Clinical and epidemiologic characterization of WU polyomavirus infection, St. Louis, Missouri.
ABSTRACT: WU polyomavirus is a recently described polyomavirus found in patients with respiratory infections. Of 2,637 respiratory samples tested in St. Louis, Missouri, 2.7% were positive for WU polyomavirus by PCR, and 71% were coinfected with other respiratory viruses. Persistent human infection with WU polyomavirus is described.
Project description:BACKGROUND:WU polyomavirus (WUPyV), a new member of the genus of Polyomavirus in the family Polyomaviridae, has been found and associated with respiratory tract infections recently. However, its clinical role and pathogenicity has not been known. OBJECTIVES:To confirm that WU polyomavirus has been found in Chinese children. STUDY DESIGN:WU polyomavirus was detected and identified using PCR methods. A total of 278 specimens of nasopharyngeal aspirate were collected, and then PCR products were sequenced directly. RESULTS:One of 278 nasopharyngeal aspirates was positive for WUPyV in one child, and the positive rate was 0.4%. The results showed that the sequences of genome, LTAg and VP2 gene was identical to the reference sequences of WU polyomavirus prototype strains. CONCLUSIONS:We confirmed that WU polyomavirus had been found and identified in the respiratory secretions in China.
Project description:WU polyomavirus was detected in nasopharyngeal aspirates in 2 (2.5%) of 79 children with respiratory infections (both infected with respiratory syncytial virus) and in 5 (6.4%) of 78 asymptomatic children during the same winter season in Canada. The strains were closely related to Australian and American viruses based on analysis of large T antigen (TAg) and VP2 genes. The pathogenic role of WU virus is still uncertain.
Project description:A fall 2016 outbreak of enterovirus D68 infection in St. Louis, Missouri, USA, had less effect than a fall 2014 outbreak on hospital census, intensive care unit census, and hospitalization for a diagnosis of respiratory illness. Without ongoing surveillance and specific testing, these cases might have been missed.
Project description:We report the identification of a novel polyomavirus present in respiratory secretions from human patients with symptoms of acute respiratory tract infection. The virus was initially detected in a nasopharyngeal aspirate from a 3-year-old child from Australia diagnosed with pneumonia. A random library was generated from nucleic acids extracted from the nasopharyngeal aspirate and analyzed by high throughput DNA sequencing. Multiple DNA fragments were cloned that possessed limited homology to known polyomaviruses. We subsequently sequenced the entire virus genome of 5,229 bp, henceforth referred to as WU virus, and found it to have genomic features characteristic of the family Polyomaviridae. The genome was predicted to encode small T antigen, large T antigen, and three capsid proteins: VP1, VP2, and VP3. Phylogenetic analysis clearly revealed that the WU virus was divergent from all known polyomaviruses. Screening of 2,135 patients with acute respiratory tract infections in Brisbane, Queensland, Australia, and St. Louis, Missouri, United States, using WU virus-specific PCR primers resulted in the detection of 43 additional specimens that contained WU virus. The presence of multiple instances of the virus in two continents suggests that this virus is geographically widespread in the human population and raises the possibility that the WU virus may be a human pathogen.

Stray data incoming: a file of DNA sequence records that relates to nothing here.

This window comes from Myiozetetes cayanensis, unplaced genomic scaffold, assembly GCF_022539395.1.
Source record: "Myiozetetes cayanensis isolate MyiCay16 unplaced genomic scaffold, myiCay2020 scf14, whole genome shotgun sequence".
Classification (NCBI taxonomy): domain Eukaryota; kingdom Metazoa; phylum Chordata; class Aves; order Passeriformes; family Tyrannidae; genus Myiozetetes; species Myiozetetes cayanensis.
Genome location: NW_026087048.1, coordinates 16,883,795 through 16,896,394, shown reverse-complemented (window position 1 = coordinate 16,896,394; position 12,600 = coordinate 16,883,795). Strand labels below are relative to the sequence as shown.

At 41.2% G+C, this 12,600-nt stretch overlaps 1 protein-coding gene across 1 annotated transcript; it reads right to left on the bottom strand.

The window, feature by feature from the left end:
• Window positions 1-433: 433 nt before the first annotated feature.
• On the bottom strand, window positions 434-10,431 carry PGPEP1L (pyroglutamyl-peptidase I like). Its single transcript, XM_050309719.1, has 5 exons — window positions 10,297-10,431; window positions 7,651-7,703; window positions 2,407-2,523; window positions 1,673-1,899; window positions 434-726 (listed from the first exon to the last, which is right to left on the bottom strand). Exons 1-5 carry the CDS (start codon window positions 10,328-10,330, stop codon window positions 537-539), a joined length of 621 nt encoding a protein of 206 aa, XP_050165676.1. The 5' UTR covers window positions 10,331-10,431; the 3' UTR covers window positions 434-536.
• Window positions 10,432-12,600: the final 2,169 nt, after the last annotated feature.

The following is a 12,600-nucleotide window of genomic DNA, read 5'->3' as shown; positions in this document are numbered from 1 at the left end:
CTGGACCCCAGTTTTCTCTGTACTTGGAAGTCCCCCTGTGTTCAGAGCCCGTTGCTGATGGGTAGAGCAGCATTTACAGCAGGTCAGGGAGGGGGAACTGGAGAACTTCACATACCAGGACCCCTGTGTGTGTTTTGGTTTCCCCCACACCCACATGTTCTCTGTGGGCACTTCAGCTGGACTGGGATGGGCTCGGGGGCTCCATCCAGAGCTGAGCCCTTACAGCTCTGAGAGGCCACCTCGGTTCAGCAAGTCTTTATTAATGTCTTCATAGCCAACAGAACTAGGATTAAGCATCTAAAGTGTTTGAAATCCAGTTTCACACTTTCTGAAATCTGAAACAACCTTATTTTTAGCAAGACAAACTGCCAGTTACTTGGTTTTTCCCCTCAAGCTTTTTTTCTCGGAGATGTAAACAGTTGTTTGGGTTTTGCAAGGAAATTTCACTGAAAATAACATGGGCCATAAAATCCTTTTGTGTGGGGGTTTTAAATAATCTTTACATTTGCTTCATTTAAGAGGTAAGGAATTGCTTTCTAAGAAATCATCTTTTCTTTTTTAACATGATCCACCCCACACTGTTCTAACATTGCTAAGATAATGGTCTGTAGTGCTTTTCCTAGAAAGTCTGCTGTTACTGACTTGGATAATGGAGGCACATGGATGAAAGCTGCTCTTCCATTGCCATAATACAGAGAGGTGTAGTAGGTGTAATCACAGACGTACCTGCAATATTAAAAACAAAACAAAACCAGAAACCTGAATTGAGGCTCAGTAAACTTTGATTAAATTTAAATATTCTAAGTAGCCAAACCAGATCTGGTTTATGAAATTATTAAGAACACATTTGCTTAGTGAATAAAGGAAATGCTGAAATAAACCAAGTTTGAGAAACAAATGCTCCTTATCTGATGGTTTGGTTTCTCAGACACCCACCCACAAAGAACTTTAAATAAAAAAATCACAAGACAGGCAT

Project description:WU polyomavirus (WUPyV) was detected in a bone marrow transplant recipient with severe acute respiratory distress syndrome who died in 2001. Crystalline lattices of polyomavirus-like particles were observed in the patient's lung by electron microscopy. WUPyV was detected in the lung and other tissues by real-time quantitative PCR and identified in the lung and trachea by immunohistochemistry. A subset of WUPyV-positive cells in the lung had morphologic features of macrophages. Although the role of WUPyV as a human pathogen remains unclear, these results clearly demonstrate evidence for infection of respiratory tract tissues in this patient.
Project description:In South Korea, WU polyomavirus (WUPyV) was detected in 34 (7%) of 486 children with acute lower respiratory tract infections, 3 (4.2%) of 72 asymptomatic children, and as coinfection with other respiratory viruses in 23 (67.6%) children. Although WUPyV was frequently detected, its clinical role has not been distinguished from that of coinfecting viruses.
Project description:The presence of specific antibodies against human polyomavirus 12, Saint Louis polyomavirus and New Jersey polyomavirus was investigated by using virus-like particle-based ELISAs with serum samples from 706 Italians aged 1- to 100-years-old. The findings indicate that these polyomaviruses circulate widely in humans, with peak seroprevalence, observed at adulthood, of 97.3%, 93.3%, 57.5%, for human polyomavirus 12, Saint Louis polyomavirus and New Jersey polyomavirus, respectively.
Project description:We report here the complete genome sequence of a WU polyomavirus (WUPyV) isolate, also known as human polyomavirus 4, collected in 2016 from a patient in Arkansas with an acute respiratory infection. Isolate hPyV4/USA/AR001/2016 has a double-stranded DNA genome of 5,229 bp in length.